Airbus, Middle East Airlines Airbus delivers 5000th A320 aircraft. Airbus Industries has announced at the Bahrain Air Show that they have delivered the 5,000th aircraft of the hugely successful A320 family today to Middle East Airlines, with the aircraft now enroute to Beirut for the official handover ceremony to the buyer. The Airbus with serial number MSN5000 completes the delivery of a total order of 7 such aircraft by MEA. MEA operates another six A319 and four A330-300 aircraft. Airbus celebrates the 25th anniversary an A320 family member aircraft first flight in 1977 and has now reached over 8.300 orders overall, today flying with over 350 airlines and owners worldwide. Successor model, the A 320 NEO, has also been an instant hit with airlines, with orders piling in thick and fast, as airlines are preparing to introduce the next generation aircraft offering substantial savings in operating cost and improved reliability, while either offering an additional range of 500 nautical miles or extra 2 tons payload. Jan 20, 2012

ATR ATR sets new order record in 2011. ATR booked sales for 236 aircraft in 2011, comprising 157 firm orders and 79 options, in a record-breaking year, giving it a dominant position in the 50- to 90-seat regional aircraft market. It reports firm sales for 13 ATR 42s and 144 ATR 72s. Four undisclosed customers booked 41 aircraft and at least two of these orders will be formally announced at the Singapore Airshow next month, CEO Filippo Bagnato said at a Wednesday briefing in Paris. ATR delivered 54 planes (compared to 51 in 2010) and had total revenue of USD1.3 billion. The turboprop manufacturerOs backlog at year end stood at a record high of 224 aircraft (compared to 159 in 2010 and 195 in 2007, its previous record year), which ensures three years of production and takes into account this yearOs production ramp-up. Production will increase to 72 this year, to Oat leastO 80 in 2013 and at least 85 in 2014, according to Bagnato. With the ramp-up of its delivery schedules, ATR should see its turnover reach USD2 billion in the near future. The Toulouse-based manufacturer will reach another milestone May 3 when it hands over its 1,000th aircraft. The backlog has been adjusted for the orders of financially struggling Kingfisher Airlines. Bagnato said ATR decided to cancel KingfisherOs 38 aircraft following the carrierOs failure to make the pre-delivery payments. Bagnato described 2011 as Oexceptional year for ATR for many reasons,O foremost because the fact that the manufacturer, which is 50% owned by EADS and 50% by Finmeccanica Group, became the Onew referenceO in the 50- to 90-seat regional aircraft segment. ATR booked more than 80% of all sales in this segment last year and Oholds 70% of the order book [jets holds 23% and Bombardier has a 7% market share with its turboprop families]. This success was borne of a continuous improvement policy, economic performance and the comfort of our airplanes. Today, this success has led to a remarkable change in the perception of our turboprop aircraft amongst regional airlines and their passengers,O Bagnato said. Commenting on his outlook for 2012, Bagnato said he preferred to remain cautious and Oideally, I like to achieve a similar backlog to the one of today.O The company will stop production of the -500 series this year and start discussing the launch of a larger model version with its shareholders this year, Bagnato said while stressing that Ono decision should be expected soon.O The ATR 72-600 upgrade was certified in May 2011. ATR aims to have the ATR 42-600 certified by mid-spring with entry into service in August. Bagnato confirmed the company raised its list prices 3% this year to USD23.4 million for the ATR 72-600 and EUR19.5 million for the smaller ATR 42-600. Jan 19, 2012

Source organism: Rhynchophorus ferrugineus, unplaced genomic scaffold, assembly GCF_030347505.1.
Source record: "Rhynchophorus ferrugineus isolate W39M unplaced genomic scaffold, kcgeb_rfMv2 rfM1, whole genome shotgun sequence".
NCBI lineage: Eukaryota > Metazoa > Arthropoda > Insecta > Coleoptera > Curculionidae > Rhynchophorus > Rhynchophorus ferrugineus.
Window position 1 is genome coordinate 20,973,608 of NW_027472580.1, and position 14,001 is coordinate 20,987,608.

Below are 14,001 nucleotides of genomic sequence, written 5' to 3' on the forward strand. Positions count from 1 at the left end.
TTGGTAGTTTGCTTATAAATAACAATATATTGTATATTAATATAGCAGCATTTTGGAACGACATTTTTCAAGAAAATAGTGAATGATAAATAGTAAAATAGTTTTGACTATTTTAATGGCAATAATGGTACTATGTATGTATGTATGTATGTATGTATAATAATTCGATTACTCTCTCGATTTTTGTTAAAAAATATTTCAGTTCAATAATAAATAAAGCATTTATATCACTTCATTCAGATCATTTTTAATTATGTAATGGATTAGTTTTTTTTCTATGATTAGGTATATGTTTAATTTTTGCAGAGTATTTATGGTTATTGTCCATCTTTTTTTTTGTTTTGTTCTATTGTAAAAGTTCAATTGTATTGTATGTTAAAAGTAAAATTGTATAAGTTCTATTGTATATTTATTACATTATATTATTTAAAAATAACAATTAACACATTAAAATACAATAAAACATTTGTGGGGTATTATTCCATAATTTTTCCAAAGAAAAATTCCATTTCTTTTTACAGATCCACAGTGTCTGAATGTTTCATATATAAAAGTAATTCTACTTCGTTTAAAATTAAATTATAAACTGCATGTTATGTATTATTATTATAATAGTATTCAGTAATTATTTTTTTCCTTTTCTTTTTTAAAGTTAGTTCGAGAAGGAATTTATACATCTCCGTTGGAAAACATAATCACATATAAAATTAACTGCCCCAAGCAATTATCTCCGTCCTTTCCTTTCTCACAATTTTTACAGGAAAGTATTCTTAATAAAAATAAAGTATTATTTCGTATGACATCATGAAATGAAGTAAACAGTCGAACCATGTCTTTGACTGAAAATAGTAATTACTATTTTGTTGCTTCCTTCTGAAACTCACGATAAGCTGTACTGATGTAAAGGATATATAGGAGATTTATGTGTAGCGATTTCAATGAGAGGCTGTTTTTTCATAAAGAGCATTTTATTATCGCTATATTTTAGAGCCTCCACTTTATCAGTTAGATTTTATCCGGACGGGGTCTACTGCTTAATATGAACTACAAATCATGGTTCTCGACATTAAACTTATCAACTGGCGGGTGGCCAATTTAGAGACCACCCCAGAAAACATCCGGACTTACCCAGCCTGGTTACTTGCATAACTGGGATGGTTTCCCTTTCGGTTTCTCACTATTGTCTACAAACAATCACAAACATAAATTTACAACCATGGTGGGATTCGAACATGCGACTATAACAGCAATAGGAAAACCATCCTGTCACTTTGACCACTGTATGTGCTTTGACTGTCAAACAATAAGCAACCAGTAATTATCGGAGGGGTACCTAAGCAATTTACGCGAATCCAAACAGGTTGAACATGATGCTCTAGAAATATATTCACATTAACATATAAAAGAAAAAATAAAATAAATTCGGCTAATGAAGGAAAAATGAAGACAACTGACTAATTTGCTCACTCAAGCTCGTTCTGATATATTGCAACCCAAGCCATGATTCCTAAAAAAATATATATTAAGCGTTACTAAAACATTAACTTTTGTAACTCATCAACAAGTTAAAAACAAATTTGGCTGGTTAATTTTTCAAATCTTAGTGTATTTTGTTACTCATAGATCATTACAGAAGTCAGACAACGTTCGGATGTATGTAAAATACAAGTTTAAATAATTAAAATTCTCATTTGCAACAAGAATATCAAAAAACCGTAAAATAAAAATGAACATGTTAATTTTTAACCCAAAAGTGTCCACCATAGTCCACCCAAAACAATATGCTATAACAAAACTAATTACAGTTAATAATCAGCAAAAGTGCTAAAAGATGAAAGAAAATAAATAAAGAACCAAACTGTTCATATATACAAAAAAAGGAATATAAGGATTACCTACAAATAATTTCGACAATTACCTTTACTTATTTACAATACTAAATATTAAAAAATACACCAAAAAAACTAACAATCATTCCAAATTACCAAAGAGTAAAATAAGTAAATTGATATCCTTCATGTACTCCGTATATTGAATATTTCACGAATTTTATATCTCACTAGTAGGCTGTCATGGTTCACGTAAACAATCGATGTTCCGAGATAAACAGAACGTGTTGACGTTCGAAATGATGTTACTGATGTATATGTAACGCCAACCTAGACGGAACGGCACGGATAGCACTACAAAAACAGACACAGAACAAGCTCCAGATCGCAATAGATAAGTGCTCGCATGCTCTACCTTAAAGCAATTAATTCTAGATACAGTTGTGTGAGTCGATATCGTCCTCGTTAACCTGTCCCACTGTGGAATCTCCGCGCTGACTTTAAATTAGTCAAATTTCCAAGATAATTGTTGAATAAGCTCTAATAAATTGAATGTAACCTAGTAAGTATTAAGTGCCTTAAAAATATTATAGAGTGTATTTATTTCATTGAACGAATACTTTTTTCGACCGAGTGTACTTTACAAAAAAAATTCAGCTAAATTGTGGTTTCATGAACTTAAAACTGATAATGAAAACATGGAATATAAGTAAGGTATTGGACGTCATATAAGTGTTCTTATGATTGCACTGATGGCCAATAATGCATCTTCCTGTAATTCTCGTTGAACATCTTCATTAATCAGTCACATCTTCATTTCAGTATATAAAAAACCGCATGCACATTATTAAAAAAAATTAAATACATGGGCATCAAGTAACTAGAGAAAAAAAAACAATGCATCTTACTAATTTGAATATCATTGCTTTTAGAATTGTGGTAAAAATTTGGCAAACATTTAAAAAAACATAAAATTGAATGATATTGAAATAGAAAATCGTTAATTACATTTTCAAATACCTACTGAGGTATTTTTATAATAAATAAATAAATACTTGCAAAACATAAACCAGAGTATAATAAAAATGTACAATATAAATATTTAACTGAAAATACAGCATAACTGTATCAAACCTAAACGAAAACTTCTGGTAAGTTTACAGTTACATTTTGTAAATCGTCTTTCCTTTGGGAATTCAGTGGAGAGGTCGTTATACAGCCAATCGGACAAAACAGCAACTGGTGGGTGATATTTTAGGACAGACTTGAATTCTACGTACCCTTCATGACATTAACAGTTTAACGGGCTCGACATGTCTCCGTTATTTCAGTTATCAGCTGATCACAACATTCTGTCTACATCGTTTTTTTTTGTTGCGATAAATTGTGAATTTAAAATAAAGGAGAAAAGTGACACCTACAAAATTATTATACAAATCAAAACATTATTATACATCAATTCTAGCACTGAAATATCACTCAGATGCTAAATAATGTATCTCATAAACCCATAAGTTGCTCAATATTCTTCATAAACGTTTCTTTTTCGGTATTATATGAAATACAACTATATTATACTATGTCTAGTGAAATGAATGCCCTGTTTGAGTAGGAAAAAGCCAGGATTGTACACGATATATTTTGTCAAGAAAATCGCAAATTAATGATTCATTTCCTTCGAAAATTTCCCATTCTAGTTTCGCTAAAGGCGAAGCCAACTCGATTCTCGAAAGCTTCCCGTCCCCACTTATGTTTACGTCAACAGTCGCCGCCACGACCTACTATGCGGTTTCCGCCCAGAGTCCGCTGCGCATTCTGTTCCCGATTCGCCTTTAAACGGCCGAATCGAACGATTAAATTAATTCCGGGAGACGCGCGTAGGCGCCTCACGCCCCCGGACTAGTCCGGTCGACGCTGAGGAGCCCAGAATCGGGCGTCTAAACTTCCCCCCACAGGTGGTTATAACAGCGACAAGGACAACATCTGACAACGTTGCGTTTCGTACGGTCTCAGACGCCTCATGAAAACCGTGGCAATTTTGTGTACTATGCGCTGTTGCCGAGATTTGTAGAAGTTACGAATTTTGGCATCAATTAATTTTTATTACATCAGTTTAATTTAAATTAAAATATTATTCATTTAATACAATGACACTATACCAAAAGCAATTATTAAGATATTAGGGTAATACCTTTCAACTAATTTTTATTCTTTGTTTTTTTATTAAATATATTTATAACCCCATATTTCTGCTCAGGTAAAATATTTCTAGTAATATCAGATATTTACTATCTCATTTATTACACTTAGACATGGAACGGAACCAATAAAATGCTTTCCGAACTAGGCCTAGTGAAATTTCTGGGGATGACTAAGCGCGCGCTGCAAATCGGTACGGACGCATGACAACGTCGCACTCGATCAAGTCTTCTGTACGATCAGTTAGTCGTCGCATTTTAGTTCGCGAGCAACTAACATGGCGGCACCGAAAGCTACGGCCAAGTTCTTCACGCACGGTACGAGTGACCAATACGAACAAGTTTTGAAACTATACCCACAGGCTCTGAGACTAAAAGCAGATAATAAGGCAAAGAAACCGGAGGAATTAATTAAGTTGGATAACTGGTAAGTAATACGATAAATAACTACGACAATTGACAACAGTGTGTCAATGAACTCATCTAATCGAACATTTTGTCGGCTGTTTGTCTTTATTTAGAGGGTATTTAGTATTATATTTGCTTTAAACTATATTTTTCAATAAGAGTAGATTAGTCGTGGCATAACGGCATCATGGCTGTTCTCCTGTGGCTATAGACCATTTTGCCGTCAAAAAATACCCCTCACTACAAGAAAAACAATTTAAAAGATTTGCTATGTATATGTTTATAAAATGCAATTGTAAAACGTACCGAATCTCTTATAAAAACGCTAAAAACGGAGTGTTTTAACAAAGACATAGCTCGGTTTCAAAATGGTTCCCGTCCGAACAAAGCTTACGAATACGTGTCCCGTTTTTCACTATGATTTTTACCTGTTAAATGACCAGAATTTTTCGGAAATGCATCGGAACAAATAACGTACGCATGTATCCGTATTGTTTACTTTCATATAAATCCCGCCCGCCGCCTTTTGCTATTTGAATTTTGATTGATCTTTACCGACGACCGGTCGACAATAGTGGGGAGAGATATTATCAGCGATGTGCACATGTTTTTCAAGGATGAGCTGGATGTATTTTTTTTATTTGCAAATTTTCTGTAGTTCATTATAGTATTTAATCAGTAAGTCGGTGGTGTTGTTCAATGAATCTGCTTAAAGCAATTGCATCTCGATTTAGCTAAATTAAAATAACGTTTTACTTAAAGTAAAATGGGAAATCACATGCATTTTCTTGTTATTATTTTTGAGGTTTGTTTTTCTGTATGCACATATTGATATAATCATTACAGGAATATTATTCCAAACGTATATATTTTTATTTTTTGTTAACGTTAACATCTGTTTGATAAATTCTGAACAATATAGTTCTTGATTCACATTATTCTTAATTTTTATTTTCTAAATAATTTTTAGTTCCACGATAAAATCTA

Bmi, Bmibaby, Lufthansa, International Airlines Group Bmi in talks with 'several parties' to sell Bmibaby. Bmi has confirmed that it is in talks with Oseveral interested partiesO who could buy its no-frills subsidiary Bmibaby. Lufthansa, which currently owns Bmi, is looking to sell Bmibaby before it completes the UKP172.5 million deal to offload the loss-making airline to British AirwaysO owner International Airlines Group. IAG is only interested in the main Bmi airline due to its slots at Heathrow and Lufthansa is in the process of selling both Bmibaby and its other subsidiary Bmi Regional. It has already completed a deal to sell Bmi Regional to an unnamed UK buyer, subject to conditions. A Bmi spokeswoman said: "With respect to Bmibaby, there are several interested parties and we are in the process of identifying the preferred buyer and aim to conclude a purchase agreement as soon as possible." Bmibaby flies from the UK to European destinations [ETH] primarily from East Midlands, Birmingham and Belfast. If the no-frills carrier is not sold by May 2012, then Lufthansa has to pay compensation to IAG to Ocover costs of an orderly exitO, which effectively means shutting down the airline. According to reports, one of the interested parties in buying Bmibaby is German aviation turnaround specialist Intro Aviation which has been involved in the restructuring of former BA unit Deutsche BA and German carrier LTU. IAGOs deal to buy Bmi is expected to be completed by the end of March but it still has to clear regulatory hurdles with the European Union and possibly UK competition authorities, who can ask for jurisdiction to look at the potential impact of the...